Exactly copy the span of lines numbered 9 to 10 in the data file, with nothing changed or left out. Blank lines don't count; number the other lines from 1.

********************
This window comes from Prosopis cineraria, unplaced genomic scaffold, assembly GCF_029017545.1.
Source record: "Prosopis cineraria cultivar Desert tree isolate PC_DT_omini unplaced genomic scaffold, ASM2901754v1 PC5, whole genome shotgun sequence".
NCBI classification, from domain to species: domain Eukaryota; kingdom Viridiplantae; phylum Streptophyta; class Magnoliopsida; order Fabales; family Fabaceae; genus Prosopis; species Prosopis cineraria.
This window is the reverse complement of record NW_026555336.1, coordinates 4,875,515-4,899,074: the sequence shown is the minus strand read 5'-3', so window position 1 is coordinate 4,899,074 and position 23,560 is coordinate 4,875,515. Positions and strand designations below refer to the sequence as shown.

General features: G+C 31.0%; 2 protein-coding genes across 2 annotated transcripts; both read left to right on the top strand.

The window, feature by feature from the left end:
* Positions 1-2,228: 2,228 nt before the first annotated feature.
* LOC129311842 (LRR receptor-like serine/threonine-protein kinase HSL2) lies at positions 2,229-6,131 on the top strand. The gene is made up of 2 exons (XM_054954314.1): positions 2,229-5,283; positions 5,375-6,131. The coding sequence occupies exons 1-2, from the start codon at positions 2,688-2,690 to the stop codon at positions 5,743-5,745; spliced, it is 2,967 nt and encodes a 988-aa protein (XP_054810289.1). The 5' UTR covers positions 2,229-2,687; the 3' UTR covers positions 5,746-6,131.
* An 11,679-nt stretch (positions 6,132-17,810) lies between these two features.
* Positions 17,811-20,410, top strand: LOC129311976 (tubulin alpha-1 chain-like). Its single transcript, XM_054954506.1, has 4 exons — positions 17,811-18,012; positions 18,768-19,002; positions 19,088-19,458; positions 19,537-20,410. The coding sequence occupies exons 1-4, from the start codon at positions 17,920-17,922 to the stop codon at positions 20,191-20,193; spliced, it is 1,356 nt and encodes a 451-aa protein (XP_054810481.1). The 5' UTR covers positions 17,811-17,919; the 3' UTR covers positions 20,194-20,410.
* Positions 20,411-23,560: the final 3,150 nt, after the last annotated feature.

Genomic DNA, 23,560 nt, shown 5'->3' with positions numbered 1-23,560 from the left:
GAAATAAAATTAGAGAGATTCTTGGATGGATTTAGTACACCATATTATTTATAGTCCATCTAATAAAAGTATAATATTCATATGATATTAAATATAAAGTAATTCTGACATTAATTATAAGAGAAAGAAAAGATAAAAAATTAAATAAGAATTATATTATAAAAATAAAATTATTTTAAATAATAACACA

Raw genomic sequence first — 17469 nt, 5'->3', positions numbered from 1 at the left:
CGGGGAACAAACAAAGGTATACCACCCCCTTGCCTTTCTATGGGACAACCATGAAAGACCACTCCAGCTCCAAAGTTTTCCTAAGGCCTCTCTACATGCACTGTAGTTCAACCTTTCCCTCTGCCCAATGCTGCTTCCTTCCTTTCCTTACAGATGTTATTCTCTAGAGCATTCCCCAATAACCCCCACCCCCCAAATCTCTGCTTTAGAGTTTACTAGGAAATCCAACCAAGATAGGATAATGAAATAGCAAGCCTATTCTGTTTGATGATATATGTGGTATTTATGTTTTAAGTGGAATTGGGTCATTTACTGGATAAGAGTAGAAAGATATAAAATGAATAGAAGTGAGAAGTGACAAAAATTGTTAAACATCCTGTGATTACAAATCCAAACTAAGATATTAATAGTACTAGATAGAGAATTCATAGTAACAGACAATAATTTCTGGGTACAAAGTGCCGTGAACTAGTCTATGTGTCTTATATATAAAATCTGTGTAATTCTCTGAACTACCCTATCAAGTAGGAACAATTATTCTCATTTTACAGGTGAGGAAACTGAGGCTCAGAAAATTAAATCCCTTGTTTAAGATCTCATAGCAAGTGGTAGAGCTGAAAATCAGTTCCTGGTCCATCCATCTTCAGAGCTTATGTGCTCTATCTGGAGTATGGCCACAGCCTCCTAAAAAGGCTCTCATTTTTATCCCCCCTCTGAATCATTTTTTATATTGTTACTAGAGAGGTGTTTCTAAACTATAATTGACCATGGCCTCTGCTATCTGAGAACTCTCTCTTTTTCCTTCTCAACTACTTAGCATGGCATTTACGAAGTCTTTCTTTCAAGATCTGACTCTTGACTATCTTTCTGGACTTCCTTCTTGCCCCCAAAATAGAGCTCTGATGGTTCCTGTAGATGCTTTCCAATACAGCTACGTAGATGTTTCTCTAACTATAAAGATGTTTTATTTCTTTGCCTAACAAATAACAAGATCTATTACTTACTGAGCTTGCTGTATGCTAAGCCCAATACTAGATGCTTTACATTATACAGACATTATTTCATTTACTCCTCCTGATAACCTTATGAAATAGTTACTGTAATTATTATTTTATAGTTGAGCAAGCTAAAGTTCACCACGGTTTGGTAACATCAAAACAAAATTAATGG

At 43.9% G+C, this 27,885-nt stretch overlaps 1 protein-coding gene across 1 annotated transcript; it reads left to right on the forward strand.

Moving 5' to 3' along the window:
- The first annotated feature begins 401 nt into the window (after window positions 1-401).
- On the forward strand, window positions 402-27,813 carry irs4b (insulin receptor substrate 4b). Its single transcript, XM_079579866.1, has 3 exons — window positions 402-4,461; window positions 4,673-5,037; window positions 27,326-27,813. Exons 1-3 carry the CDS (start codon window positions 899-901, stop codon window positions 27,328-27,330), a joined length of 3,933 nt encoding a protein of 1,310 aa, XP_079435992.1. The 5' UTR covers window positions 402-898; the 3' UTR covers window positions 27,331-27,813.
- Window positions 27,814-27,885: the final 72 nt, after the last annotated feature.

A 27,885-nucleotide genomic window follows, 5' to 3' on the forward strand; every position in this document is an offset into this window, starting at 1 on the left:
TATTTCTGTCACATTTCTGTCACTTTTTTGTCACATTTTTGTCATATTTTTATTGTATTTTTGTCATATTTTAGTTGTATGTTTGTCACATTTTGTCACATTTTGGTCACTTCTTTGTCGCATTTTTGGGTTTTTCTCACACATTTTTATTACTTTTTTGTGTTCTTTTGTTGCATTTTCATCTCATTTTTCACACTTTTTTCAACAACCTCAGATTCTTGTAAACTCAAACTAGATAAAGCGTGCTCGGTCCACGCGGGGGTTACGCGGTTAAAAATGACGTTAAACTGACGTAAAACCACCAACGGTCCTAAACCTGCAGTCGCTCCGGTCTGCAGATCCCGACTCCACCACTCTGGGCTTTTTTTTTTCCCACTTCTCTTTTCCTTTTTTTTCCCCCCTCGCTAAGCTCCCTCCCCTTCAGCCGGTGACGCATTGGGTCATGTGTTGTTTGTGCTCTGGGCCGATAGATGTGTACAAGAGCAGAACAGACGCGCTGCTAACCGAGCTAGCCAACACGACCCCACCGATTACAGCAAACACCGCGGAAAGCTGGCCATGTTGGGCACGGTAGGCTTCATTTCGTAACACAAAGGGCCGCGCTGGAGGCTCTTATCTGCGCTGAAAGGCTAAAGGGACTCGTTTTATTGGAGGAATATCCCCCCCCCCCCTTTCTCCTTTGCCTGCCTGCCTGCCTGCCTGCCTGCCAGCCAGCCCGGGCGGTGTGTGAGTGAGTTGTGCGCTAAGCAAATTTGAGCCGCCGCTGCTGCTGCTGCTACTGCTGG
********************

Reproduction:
* An 11,679-nt stretch (positions 6,132-17,810) lies between these two features.
* Positions 17,811-20,410, top strand: LOC129311976 (tubulin alpha-1 chain-like). Its single transcript, XM_054954506.1, has 4 exons — positions 17,811-18,012; positions 18,768-19,002; positions 19,088-19,458; positions 19,537-20,410. The coding sequence occupies exons 1-4, from the start codon at positions 17,920-17,922 to the stop codon at positions 20,191-20,193; spliced, it is 1,356 nt and encodes a 451-aa protein (XP_054810481.1). The 5' UTR covers positions 17,811-17,919; the 3' UTR covers positions 20,194-20,410.